By Danielle Steenwyk-Rowaan
I recently married an American guy. My born-and-bred Canadian arrogance has died hard.
When before I often drew sharp contrasts between the U.S. and “the true north strong and free,” being married to my Michigander and learning more about the systemic affronts to human dignity in my own beloved country has blurred those sharp contrasts for me.
Which brings me to the ongoing refugee crisis.
We’re so sure that we’re different from the U.S., with its rampant anti-immigrant rhetoric and scapegoating, that we don’t usually think about the pressures they live with that we’ve been isolated from. We are surrounded by water on three sides, and the fourth side is the “longest undefended border” in the world, with a superpower across the way.
Recently, the U.S. has cancelled the Temporary Protected Status for many refugees while public opinion has turned against them. As a result, Canada’s southern border has begun to experience just some of the migration pressure that the U.S. has been grappling with for a long time. It has not been a flood by any means. But Canadians are so unaccustomed to dealing with irregular arrivals (not “illegal immigrants” as some have dubbed them) that the movement of people across sites like Roxham Road in southern Quebec has created a national conversation.
The situation has led Conservative immigration critic Michelle Rempel to worry aloud that social license for refugee welcome could erode, and I agree with her. The fears that drive American anti-refugee sentiment are not absent from Canada. If immigration pressure increases here, our political will to welcome refugees may well begin to resemble the U.S. situation more closely. We are not immune to that fear. For example, I regularly see big-hearted people with poor information posting on Facebook, and it worries me.
We’ve enjoyed the kind of isolation that not even island nations like Australia or the United Kingdom have enjoyed, and for the most part we’ve been able to handpick who arrives on our shores—from our economic immigrant points system to our refugee system.
But instead of playing tough with refugees, the way to preserve the social license is to make sure they’re able to adapt as quickly as possible. If we underfund services that help refugees to learn our official languages, find jobs, and adapt to their new home, we will be creating the conditions for poor and isolated pockets of new Canadians. None of us want that situation.
One major barrier highlighted in “A Half Welcome,” a report from CPJ, is the travel loans program. Most refugees arrive in Canada already indebted to the government by $3,000 to $10,000 for the costs incurred in bringing them to this land, including medical exams, travel documents, and plane tickets. They must begin repaying this loan within one year, when they have barely begun to regain their footing.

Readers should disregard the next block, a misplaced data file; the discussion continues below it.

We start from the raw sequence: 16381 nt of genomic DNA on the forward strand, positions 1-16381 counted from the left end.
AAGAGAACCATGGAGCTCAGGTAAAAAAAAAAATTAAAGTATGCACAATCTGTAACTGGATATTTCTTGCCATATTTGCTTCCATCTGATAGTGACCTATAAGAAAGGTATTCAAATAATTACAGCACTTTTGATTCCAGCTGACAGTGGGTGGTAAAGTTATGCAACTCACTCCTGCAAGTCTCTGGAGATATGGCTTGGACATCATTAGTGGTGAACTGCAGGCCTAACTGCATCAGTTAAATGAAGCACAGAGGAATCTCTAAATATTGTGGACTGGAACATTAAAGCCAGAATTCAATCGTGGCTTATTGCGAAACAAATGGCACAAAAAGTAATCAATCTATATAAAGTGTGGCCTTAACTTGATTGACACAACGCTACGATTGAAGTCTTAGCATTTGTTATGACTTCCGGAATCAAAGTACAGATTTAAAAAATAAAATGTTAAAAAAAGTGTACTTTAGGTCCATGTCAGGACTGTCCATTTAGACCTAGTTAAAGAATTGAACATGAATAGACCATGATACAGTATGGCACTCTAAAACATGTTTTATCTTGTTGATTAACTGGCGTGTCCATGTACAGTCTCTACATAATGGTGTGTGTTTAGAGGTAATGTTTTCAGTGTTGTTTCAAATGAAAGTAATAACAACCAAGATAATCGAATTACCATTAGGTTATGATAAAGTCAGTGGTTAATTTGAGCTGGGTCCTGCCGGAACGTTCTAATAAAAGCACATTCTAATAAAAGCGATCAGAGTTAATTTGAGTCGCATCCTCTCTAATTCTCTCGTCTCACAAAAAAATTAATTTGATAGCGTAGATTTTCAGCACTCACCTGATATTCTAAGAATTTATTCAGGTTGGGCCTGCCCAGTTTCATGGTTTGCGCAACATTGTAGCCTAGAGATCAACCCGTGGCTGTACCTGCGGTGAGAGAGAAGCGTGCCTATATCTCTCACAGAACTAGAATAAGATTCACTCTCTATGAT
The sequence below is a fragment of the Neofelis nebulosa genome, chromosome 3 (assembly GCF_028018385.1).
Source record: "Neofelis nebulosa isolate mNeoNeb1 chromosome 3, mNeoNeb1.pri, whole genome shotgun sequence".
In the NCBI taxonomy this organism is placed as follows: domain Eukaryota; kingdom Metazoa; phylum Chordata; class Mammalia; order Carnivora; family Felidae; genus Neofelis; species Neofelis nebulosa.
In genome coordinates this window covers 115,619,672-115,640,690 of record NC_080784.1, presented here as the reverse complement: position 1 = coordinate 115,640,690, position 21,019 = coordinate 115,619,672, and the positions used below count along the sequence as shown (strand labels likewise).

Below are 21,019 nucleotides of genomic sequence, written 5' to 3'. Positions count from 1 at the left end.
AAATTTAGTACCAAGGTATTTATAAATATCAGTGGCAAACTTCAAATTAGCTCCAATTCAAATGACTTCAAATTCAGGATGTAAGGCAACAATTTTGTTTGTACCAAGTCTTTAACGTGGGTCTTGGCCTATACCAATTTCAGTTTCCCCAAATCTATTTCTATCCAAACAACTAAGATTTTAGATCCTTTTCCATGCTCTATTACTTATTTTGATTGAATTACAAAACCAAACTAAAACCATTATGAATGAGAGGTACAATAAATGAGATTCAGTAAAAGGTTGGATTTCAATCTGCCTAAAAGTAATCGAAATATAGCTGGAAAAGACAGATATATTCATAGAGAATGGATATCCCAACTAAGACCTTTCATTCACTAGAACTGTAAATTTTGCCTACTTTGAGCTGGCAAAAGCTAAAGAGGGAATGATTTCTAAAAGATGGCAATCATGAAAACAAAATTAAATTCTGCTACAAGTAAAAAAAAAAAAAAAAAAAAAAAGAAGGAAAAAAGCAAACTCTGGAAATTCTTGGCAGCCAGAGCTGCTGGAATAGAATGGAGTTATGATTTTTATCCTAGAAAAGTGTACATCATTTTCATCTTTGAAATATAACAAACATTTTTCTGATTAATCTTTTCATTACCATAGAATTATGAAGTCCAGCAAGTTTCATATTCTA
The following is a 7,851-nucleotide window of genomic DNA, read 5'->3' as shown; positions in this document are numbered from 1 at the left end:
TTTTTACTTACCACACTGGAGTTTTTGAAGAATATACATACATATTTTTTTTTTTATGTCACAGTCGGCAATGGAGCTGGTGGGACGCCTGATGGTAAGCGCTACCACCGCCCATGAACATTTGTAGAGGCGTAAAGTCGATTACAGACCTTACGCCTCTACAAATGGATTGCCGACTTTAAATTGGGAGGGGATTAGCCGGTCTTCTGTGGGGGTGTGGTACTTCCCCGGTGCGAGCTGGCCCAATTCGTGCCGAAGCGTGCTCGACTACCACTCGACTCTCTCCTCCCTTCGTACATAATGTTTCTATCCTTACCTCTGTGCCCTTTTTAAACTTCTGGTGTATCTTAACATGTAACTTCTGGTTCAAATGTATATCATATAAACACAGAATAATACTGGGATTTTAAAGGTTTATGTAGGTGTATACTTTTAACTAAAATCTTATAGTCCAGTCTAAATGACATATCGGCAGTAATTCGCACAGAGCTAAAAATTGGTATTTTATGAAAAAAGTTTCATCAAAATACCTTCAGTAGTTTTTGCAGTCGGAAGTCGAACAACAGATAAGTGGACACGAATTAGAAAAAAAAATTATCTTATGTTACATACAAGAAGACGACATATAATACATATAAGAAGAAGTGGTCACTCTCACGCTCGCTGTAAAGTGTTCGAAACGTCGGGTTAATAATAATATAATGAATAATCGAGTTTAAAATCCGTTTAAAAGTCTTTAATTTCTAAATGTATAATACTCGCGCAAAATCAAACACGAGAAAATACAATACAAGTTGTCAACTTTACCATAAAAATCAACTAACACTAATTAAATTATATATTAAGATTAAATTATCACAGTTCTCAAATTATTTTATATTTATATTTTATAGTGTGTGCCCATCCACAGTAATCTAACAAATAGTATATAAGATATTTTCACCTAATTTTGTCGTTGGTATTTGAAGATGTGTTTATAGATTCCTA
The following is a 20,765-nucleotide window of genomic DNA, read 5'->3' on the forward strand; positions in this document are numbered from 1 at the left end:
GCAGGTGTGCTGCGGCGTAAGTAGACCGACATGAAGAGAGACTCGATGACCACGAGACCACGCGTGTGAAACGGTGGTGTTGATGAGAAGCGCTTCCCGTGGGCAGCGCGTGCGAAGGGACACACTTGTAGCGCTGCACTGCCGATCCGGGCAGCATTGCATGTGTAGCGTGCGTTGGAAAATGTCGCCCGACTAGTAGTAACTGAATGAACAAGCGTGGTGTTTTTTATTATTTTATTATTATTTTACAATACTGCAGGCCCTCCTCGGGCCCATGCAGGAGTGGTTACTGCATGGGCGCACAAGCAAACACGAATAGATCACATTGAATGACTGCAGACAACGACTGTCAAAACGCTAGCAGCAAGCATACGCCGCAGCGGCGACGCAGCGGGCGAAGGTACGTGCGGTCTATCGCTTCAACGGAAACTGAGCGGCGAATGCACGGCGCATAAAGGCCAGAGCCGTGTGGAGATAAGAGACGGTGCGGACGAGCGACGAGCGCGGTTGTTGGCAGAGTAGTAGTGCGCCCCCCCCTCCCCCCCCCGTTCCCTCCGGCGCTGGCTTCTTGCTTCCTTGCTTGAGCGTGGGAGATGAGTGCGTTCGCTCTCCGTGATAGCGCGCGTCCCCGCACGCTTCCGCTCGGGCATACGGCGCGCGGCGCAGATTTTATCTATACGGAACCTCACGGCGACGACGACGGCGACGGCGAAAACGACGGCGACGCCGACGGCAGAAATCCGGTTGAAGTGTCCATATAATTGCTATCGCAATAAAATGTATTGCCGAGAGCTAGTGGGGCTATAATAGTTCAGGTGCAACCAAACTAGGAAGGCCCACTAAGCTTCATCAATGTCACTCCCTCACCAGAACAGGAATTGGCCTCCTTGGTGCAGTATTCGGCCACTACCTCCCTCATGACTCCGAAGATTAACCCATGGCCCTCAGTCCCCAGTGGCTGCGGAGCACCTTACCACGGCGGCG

As the report, which surveyed many Sponsorship Agreement Holders, states, “the pressure that comes with loan repayment means that refugees will not have the opportunity to fully acquire the language and educational skills necessary to contribute more productively to their new communities.”
So here’s the proposal of the Christian Reformed Centre for Public Dialogue, and various partners, including CPJ: waive the loan repayment requirement for all refugees.
We’ve been overwhelmed by the more than 1,500 people across the country, from Victoria to Halifax, who have already spoken up with refugees to eliminate these travel loans. The statistics do not always show this positivity. Christian citizens are more likely to be suspicious of refugees, both in my husband’s country and in my own. But these friends give me hope.
Nina Schuurman works with newcomers directly at Micah House in Hamilton. “I see the immense financial strain on folks who are settling into our nation.” she said. “After all the trauma that comes with being forcefully displaced and needing to flee to a new country, I am an advocate for tearing down any barriers that prevent newcomers from settling here well.”
John Hiemstra, a professor at The Kings University in Edmonton, noted that “to demand that refugees—people who are defined as people who are ‘forced to leave their country in order to escape war, persecution, or natural disaster’—repay travel loans at this vulnerable point in their lives is simply a violation of biblical justice.”
These advocates give me hope that churches will shape the immigration conversation in Canada with compassion, rather than suspicion.
Danielle Steenwyk-Rowaan is Justice Communications Team Coordinator for the Christian Reformed Centre for Public Dialogue.
Ask your MP to fully waive travel loan repayment for all refugees! Join the call at http://p2a.co/e51GnCr